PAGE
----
When Atlanta architect Brandon Ingram was tasked with designing a small cottage 30 minutes outside of Tallahassee, Florida, he knew he needed two things: “ultra-efficient and ultra-Southern.” Ta. This is his second building on the property, and county code requires him to be no more than 800 square feet, so it’s very efficient. And it’s very southern in its environment. The idyllic 17 1/2 acres dotted with live oaks, pines, and magnolia trees are perfect for afternoons spent on the breezy porch. Brandon Ingram has designed three similar small house plans just for you. Visit houseplans.southernliving.com to find your new cottage. Before you go, read our 10 tips on how to make the most of the space in your dreamy little tropical cottage.
Leave the front porch uncovered to maximize sunlight exposure
In keeping with Southern tradition, Ingram chose a “hate blue” ceiling. He used Sherwin-Williams Waterscape there and complemented it with a soft gray (Sherwin-Williams Samovar Silver) on the floor. He left the balcony uncovered to maximize sunlight. “No matter how good the screen is, there’s always going to be at least a little bit of shadow. Here we wanted to bring the shadows and the sunlight to the forefront,” he said.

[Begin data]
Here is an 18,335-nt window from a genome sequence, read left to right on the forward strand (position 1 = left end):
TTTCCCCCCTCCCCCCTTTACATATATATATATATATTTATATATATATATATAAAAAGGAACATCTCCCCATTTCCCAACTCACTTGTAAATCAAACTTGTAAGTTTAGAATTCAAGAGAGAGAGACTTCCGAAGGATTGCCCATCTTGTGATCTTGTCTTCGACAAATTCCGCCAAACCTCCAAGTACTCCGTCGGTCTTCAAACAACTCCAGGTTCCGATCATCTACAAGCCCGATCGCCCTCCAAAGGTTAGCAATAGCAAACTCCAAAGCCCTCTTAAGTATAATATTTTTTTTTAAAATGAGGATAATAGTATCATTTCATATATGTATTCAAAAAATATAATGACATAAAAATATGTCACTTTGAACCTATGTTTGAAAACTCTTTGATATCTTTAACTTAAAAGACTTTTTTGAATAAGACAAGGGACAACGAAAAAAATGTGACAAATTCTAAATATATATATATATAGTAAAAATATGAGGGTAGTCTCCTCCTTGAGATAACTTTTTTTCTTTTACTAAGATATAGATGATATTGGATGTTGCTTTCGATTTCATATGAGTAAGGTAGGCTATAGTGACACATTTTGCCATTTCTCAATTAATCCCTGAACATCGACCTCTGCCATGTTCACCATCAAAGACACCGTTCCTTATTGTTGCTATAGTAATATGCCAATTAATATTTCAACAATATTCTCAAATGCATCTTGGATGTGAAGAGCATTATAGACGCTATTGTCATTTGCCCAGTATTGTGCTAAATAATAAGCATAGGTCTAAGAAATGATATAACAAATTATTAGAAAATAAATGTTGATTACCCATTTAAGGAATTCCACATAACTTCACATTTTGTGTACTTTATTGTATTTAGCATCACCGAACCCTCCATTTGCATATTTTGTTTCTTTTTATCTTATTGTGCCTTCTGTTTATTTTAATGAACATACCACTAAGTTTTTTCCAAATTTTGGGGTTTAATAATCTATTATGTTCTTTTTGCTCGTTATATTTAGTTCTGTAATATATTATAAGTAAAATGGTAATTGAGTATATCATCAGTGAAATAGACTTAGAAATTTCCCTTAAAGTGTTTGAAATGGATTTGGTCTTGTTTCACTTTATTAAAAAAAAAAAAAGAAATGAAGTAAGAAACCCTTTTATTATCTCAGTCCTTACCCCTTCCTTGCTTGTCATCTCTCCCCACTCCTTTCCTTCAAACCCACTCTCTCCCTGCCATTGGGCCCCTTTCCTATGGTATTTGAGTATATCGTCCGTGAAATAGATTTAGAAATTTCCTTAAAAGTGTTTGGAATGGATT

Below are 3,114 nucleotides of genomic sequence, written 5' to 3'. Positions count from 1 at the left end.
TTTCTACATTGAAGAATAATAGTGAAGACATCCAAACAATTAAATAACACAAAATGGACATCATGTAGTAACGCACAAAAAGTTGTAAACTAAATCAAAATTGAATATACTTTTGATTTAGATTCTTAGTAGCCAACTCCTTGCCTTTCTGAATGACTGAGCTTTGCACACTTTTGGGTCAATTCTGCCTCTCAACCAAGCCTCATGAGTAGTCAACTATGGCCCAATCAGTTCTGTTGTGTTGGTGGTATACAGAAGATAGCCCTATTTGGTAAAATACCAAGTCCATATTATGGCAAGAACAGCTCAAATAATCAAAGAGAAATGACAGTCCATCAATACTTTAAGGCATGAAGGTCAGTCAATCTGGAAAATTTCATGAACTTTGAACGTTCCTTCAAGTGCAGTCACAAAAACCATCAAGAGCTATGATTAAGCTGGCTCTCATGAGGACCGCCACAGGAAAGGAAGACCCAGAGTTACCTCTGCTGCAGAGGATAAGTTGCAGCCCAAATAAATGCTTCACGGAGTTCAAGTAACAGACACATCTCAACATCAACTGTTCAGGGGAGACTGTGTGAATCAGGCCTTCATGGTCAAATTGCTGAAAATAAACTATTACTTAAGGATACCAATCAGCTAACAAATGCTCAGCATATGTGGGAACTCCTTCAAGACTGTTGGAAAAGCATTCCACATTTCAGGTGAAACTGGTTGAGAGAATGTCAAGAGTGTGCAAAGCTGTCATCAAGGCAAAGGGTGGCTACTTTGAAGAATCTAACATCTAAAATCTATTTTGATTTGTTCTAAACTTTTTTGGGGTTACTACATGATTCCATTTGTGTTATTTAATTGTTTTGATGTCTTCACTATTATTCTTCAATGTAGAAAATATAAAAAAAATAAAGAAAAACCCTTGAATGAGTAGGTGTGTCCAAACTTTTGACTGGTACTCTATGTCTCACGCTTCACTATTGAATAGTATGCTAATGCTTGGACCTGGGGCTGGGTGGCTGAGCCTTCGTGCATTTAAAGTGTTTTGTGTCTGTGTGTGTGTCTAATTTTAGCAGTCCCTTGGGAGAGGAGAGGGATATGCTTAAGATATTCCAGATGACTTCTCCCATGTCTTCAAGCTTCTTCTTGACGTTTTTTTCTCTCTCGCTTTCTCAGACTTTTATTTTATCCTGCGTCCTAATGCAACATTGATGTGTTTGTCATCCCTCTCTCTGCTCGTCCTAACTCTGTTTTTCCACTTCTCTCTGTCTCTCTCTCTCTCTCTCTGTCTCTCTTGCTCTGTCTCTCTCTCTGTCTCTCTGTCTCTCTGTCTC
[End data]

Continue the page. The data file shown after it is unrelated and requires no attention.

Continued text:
Create an inviting and open entertainment space
Inside, we knew the bedrooms and bathrooms needed some size, so we got creative and made compromises in the living room, dining room, and kitchen. “Immediately start asking what could be duplicates,” Ingram says. In this case, the open space allows the living, dining, and cooking areas to flow seamlessly into each other.
All interior walls are shiplap and painted the same white (Benjamin Moore’s Swiss Coffee) to open up the space and enjoy the rich textures in the interior. “If you have an area like this, a bright white palette will make the corners of the room less noticeable,” says Ingram. The same antique brick as the outside surrounds the fireplace, and reclaimed pine floors add even more patina.
Ingram wanted to keep the woodwork modest in such a small space, but gave the mantel a slightly higher detail. He added an extra layer of period to the main room by using butt boards on the ceiling. “I love the subtle texture and character that a wood ceiling brings,” he said. Additionally, he noted that the board will expand and contract slightly over time, making the impact even more significant.
Choose an upper cabinet with a glass front
Classic-style white cabinetry and soapstone countertops along the walls maximize floor space for a small cooking area and blend well with the rest of the living room’s decor. Glass-fronted upper cabinets offer a more sophisticated (and almost equally airy) option than the traditional open shelving often found in country kitchens. A shiplap backsplash and old-fashioned louvered shutters are reminiscent of southern farmhouses. An antique pine dining table sits perfectly in the kitchen and doubles as a meal prep station.
Hide appliances behind cabinets